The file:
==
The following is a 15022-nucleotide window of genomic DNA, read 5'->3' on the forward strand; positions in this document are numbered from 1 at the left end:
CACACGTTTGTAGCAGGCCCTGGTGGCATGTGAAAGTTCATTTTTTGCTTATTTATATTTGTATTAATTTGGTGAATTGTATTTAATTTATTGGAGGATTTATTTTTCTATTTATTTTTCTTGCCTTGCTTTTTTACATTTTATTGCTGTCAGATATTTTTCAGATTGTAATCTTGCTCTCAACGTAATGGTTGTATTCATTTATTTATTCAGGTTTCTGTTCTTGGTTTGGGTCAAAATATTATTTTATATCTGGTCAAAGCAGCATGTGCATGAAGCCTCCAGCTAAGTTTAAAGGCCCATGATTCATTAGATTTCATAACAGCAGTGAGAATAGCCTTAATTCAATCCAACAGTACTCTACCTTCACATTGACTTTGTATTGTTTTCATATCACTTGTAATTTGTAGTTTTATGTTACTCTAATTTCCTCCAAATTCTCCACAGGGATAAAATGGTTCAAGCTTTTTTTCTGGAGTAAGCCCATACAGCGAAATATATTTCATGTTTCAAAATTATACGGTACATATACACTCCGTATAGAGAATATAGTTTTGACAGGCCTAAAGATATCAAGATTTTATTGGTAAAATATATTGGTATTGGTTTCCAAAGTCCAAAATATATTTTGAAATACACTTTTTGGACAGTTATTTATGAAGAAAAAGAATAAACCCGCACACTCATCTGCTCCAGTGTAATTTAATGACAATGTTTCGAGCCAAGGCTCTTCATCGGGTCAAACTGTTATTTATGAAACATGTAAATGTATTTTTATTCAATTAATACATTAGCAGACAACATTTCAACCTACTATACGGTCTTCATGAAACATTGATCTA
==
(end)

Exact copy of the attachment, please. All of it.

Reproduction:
The following is a 15022-nucleotide window of genomic DNA, read 5'->3' on the forward strand; positions in this document are numbered from 1 at the left end:
CACACGTTTGTAGCAGGCCCTGGTGGCATGTGAAAGTTCATTTTTTGCTTATTTATATTTGTATTAATTTGGTGAATTGTATTTAATTTATTGGAGGATTTATTTTTCTATTTATTTTTCTTGCCTTGCTTTTTTACATTTTATTGCTGTCAGATATTTTTCAGATTGTAATCTTGCTCTCAACGTAATGGTTGTATTCATTTATTTATTCAGGTTTCTGTTCTTGGTTTGGGTCAAAATATTATTTTATATCTGGTCAAAGCAGCATGTGCATGAAGCCTCCAGCTAAGTTTAAAGGCCCATGATTCATTAGATTTCATAACAGCAGTGAGAATAGCCTTAATTCAATCCAACAGTACTCTACCTTCACATTGACTTTGTATTGTTTTCATATCACTTGTAATTTGTAGTTTTATGTTACTCTAATTTCCTCCAAATTCTCCACAGGGATAAAATGGTTCAAGCTTTTTTTCTGGAGTAAGCCCATACAGCGAAATATATTTCATGTTTCAAAATTATACGGTACATATACACTCCGTATAGAGAATATAGTTTTGACAGGCCTAAAGATATCAAGATTTTATTGGTAAAATATATTGGTATTGGTTTCCAAAGTCCAAAATATATTTTGAAATACACTTTTTGGACAGTTATTTATGAAGAAAAAGAATAAACCCGCACACTCATCTGCTCCAGTGTAATTTAATGACAATGTTTCGAGCCAAGGCTCTTCATCGGGTCAAACTGTTATTTATGAAACATGTAAATGTATTTTTATTCAATTAATACATTAGCAGACAACATTTCAACCTACTATACGGTCTTCATGAAACATTGATCTA